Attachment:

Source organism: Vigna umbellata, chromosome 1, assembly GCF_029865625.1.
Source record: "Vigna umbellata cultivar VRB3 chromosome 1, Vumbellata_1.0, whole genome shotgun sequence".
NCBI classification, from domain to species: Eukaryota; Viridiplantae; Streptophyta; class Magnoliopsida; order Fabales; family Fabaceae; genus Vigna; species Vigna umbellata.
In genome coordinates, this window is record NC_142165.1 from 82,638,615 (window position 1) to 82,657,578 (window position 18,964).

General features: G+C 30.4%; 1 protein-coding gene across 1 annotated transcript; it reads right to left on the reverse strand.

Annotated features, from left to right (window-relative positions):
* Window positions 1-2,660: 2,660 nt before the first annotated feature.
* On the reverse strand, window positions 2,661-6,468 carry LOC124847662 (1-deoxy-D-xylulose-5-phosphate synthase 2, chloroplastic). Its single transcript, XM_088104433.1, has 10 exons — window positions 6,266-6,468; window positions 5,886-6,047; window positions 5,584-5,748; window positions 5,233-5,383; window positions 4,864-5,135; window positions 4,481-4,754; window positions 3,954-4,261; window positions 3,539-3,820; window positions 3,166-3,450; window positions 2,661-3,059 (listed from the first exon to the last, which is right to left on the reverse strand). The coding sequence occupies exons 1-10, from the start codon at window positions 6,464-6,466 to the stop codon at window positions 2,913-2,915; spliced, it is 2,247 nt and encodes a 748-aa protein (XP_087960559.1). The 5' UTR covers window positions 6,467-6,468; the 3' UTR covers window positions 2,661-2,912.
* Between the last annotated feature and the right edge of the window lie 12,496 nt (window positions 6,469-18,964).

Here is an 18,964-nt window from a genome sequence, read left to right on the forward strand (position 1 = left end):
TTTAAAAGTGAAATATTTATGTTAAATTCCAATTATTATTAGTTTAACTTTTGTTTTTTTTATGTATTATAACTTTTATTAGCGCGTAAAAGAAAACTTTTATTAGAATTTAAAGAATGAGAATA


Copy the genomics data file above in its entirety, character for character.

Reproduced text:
Source organism: Vigna umbellata, chromosome 1, assembly GCF_029865625.1.
Source record: "Vigna umbellata cultivar VRB3 chromosome 1, Vumbellata_1.0, whole genome shotgun sequence".
NCBI classification, from domain to species: Eukaryota; Viridiplantae; Streptophyta; class Magnoliopsida; order Fabales; family Fabaceae; genus Vigna; species Vigna umbellata.
In genome coordinates, this window is record NC_142165.1 from 82,638,615 (window position 1) to 82,657,578 (window position 18,964).

General features: G+C 30.4%; 1 protein-coding gene across 1 annotated transcript; it reads right to left on the reverse strand.

Annotated features, from left to right (window-relative positions):
* Window positions 1-2,660: 2,660 nt before the first annotated feature.
* On the reverse strand, window positions 2,661-6,468 carry LOC124847662 (1-deoxy-D-xylulose-5-phosphate synthase 2, chloroplastic). Its single transcript, XM_088104433.1, has 10 exons — window positions 6,266-6,468; window positions 5,886-6,047; window positions 5,584-5,748; window positions 5,233-5,383; window positions 4,864-5,135; window positions 4,481-4,754; window positions 3,954-4,261; window positions 3,539-3,820; window positions 3,166-3,450; window positions 2,661-3,059 (listed from the first exon to the last, which is right to left on the reverse strand). The coding sequence occupies exons 1-10, from the start codon at window positions 6,464-6,466 to the stop codon at window positions 2,913-2,915; spliced, it is 2,247 nt and encodes a 748-aa protein (XP_087960559.1). The 5' UTR covers window positions 6,467-6,468; the 3' UTR covers window positions 2,661-2,912.
* Between the last annotated feature and the right edge of the window lie 12,496 nt (window positions 6,469-18,964).

Here is an 18,964-nt window from a genome sequence, read left to right on the forward strand (position 1 = left end):
TTTAAAAGTGAAATATTTATGTTAAATTCCAATTATTATTAGTTTAACTTTTGTTTTTTTTATGTATTATAACTTTTATTAGCGCGTAAAAGAAAACTTTTATTAGAATTTAAAGAATGAGAATA